On February 9, 2021, the FDA granted an EUA for the combination of bamlanivimab and etesevimab to be used together for mild or moderate COVID-19 in high-risk patients who are 12 years and older. Patients who got the combination therapy had less amounts of the virus in their body (lower viral load) at day 11. This was not seen with bamlanivimab alone. Additionally, there were lower rates of hospitalization and death at day 29 for patients who got both bamlanivimab and etesevimab compared to those who did not.

Convalescent Plasma:

On March 24, 2020, the FDA issued an Emergency Investigational New Drug application for the use of convalescent plasma to treat people with COVID-19.  The plasma is rich in antibodies and is extracted from patients who have recovered from COVID-19. It is then infused into patients with the disease.

On August 23, 2020, the FDA issued an EUA for hospitalized patients with COVID-19.

This decision was based on a Mayo Clinic study of over 35,000 hospitalized patients. At day 7, the death rate was lower for the group who got convalescent plasma within 3 days of diagnosis compared to the group who got it after 4 or more days. A big drawback of the study was that there was no control group, so it’s unclear if the difference in death rates was actually because of the treatment or other factors. Death rates were also lower in patients who got convalescent plasma with higher antibody levels compared to plasma with lower antibody levels.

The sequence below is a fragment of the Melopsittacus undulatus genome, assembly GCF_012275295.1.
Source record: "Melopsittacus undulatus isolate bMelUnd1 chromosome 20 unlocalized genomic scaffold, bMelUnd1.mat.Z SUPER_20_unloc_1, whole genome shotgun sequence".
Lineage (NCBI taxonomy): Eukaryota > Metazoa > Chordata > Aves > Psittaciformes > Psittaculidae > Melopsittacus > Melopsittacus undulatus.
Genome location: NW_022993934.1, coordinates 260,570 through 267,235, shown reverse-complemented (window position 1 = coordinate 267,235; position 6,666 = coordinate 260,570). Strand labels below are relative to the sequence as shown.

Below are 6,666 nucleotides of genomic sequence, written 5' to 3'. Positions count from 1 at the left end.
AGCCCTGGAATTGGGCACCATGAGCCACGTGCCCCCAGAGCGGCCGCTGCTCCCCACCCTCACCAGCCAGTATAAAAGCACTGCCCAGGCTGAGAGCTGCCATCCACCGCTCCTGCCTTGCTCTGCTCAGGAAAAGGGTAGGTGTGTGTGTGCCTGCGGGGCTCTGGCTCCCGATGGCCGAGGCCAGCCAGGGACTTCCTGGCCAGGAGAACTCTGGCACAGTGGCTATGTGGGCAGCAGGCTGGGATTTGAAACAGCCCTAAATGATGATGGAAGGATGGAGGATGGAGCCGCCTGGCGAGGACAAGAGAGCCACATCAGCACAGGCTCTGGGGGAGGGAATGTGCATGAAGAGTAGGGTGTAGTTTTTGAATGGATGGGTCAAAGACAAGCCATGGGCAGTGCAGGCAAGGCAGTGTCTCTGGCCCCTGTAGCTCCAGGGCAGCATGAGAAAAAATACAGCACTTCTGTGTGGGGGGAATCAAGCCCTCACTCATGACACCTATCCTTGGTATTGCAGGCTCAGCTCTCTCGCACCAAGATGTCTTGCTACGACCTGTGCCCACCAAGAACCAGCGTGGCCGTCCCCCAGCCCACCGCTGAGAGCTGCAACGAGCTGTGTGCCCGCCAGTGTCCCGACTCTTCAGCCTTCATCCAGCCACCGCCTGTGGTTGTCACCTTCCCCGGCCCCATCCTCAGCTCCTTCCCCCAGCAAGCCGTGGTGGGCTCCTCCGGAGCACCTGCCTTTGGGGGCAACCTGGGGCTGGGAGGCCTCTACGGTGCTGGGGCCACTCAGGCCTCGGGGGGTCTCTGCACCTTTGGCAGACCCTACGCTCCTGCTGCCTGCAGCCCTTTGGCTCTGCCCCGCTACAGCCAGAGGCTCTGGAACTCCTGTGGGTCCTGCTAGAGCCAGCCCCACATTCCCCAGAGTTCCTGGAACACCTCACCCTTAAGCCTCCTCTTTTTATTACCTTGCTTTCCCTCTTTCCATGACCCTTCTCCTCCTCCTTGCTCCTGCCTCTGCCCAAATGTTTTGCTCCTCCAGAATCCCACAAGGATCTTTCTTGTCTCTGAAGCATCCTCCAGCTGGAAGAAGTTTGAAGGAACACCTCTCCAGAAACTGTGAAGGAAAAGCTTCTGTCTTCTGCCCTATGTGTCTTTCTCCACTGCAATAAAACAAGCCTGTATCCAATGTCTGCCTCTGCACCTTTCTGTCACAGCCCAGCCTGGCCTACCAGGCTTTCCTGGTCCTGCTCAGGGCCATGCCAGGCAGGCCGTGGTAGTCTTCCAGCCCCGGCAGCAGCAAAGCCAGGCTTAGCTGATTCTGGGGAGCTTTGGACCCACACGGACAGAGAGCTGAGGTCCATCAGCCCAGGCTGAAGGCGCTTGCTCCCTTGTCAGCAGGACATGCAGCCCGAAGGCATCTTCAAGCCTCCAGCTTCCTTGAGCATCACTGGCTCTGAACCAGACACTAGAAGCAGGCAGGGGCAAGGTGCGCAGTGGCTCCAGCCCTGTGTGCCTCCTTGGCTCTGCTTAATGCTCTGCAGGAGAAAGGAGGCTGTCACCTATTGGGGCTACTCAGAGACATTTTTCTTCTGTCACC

On February 5, 2021, the US Food and Drug Administration (FDA) on Thursday revised its EUA for COVID-19 convalescent plasma to limit its use to high titer units and only in hospitalized patients who are in the early stages of the disease or who have impaired humoral immunity.

Some Drugs in Development:

  1.  Merck’s molnupiravir.  An anti-viral, it failed early studies in severe patients and now is being studied only in those with mild – moderate disease as an outpatient therapy.
  2. Humanigen anti-GMCSF antibody lenzilumab interim results were published on May 5, 2021.  The LIVE-AIR Phase 3 randomized, double-blind, placebo controlled trial investigated the efficacy and safety of lenzilumab to assess the potential for lenzilumab to improve the likelihood of ventilator-free survival, beyond standard supportive care, in hospitalized subjects with severe COVID-19.  Lenzilumab improved the likelihood of survival without ventilation (SWOV) by 90% in the ITT population compared to placebo. SWOV also relatively improved by 54% in subjects who received both corticosteroids and remdesivir.  Full data will be available later.